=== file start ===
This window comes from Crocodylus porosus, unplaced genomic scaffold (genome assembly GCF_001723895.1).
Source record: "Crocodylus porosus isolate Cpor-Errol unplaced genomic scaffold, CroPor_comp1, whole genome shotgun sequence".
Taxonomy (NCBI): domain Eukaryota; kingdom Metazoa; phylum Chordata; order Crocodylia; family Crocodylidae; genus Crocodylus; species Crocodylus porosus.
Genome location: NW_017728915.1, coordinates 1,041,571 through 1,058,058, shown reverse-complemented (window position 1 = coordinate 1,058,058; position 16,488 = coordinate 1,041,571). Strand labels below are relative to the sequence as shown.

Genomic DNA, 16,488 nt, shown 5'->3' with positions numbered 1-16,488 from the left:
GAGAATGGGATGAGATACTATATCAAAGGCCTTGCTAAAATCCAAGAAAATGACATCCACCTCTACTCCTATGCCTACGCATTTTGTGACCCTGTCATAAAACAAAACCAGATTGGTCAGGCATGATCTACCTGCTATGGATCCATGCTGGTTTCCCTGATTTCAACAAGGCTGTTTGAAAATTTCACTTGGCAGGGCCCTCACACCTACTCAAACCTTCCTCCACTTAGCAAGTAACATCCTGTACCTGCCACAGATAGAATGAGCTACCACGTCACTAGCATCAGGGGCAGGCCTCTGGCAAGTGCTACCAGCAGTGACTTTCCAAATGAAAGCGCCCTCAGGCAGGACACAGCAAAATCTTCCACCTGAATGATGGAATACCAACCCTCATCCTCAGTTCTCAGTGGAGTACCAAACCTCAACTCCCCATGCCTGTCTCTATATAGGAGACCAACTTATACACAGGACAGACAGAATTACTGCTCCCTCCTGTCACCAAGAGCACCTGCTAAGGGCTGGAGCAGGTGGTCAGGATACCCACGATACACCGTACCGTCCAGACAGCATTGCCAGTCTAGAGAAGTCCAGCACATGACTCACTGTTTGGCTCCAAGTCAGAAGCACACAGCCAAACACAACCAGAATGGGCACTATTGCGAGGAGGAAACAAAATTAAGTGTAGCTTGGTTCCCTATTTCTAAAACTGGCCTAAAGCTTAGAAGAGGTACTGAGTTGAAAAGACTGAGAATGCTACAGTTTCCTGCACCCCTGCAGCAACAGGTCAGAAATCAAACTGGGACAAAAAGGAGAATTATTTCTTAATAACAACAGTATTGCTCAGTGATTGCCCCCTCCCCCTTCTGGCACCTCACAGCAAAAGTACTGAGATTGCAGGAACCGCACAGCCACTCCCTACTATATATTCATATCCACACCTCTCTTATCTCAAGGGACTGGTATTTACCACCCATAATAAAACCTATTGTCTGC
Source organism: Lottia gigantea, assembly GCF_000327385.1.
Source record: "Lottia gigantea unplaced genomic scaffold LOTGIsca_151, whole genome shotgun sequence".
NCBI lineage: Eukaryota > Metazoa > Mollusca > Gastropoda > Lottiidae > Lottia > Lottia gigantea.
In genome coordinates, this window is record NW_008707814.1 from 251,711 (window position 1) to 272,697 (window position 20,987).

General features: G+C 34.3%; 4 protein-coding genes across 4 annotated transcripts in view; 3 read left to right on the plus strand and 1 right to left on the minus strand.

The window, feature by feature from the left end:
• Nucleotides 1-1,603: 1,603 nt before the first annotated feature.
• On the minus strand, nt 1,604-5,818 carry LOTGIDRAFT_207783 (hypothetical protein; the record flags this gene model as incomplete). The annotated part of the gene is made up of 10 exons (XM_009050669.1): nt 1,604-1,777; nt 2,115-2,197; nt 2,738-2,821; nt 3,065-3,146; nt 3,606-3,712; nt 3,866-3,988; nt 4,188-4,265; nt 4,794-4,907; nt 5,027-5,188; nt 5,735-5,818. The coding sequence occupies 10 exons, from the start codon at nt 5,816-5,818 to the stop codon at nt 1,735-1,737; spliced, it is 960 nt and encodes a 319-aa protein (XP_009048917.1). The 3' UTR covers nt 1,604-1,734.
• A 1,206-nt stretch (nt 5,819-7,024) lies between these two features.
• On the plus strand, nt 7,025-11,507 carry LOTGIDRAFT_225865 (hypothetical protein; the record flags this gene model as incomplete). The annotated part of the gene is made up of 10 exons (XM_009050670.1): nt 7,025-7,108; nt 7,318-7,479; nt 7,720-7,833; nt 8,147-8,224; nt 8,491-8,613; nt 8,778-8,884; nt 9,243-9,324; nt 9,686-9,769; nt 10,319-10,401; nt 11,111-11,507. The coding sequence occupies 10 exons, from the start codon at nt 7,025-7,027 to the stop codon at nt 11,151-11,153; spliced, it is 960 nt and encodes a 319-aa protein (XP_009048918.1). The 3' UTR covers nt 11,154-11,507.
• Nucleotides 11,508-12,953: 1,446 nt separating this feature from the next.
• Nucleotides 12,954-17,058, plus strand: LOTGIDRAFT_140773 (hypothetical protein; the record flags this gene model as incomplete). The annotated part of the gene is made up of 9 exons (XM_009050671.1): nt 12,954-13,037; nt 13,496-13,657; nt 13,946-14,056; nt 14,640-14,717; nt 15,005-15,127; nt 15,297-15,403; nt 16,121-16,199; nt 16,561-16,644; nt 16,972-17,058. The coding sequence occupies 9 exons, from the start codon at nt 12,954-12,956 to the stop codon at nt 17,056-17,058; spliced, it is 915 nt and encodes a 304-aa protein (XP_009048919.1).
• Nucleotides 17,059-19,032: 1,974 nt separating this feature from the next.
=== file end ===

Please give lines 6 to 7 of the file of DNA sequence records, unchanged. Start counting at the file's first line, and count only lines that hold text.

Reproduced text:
GAGAATGGGATGAGATACTATATCAAAGGCCTTGCTAAAATCCAAGAAAATGACATCCACCTCTACTCCTATGCCTACGCATTTTGTGACCCTGTCATAAAACAAAACCAGATTGGTCAGGCATGATCTACCTGCTATGGATCCATGCTGGTTTCCCTGATTTCAACAAGGCTGTTTGAAAATTTCACTTGGCAGGGCCCTCACACCTACTCAAACCTTCCTCCACTTAGCAAGTAACATCCTGTACCTGCCACAGATAGAATGAGCTACCACGTCACTAGCATCAGGGGCAGGCCTCTGGCAAGTGCTACCAGCAGTGACTTTCCAAATGAAAGCGCCCTCAGGCAGGACACAGCAAAATCTTCCACCTGAATGATGGAATACCAACCCTCATCCTCAGTTCTCAGTGGAGTACCAAACCTCAACTCCCCATGCCTGTCTCTATATAGGAGACCAACTTATACACAGGACAGACAGAATTACTGCTCCCTCCTGTCACCAAGAGCACCTGCTAAGGGCTGGAGCAGGTGGTCAGGATACCCACGATACACCGTACCGTCCAGACAGCATTGCCAGTCTAGAGAAGTCCAGCACATGACTCACTGTTTGGCTCCAAGTCAGAAGCACACAGCCAAACACAACCAGAATGGGCACTATTGCGAGGAGGAAACAAAATTAAGTGTAGCTTGGTTCCCTATTTCTAAAACTGGCCTAAAGCTTAGAAGAGGTACTGAGTTGAAAAGACTGAGAATGCTACAGTTTCCTGCACCCCTGCAGCAACAGGTCAGAAATCAAACTGGGACAAAAAGGAGAATTATTTCTTAATAACAACAGTATTGCTCAGTGATTGCCCCCTCCCCCTTCTGGCACCTCACAGCAAAAGTACTGAGATTGCAGGAACCGCACAGCCACTCCCTACTATATATTCATATCCACACCTCTCTTATCTCAAGGGACTGGTATTTACCACCCATAATAAAACCTATTGTCTGC
Source organism: Lottia gigantea, assembly GCF_000327385.1.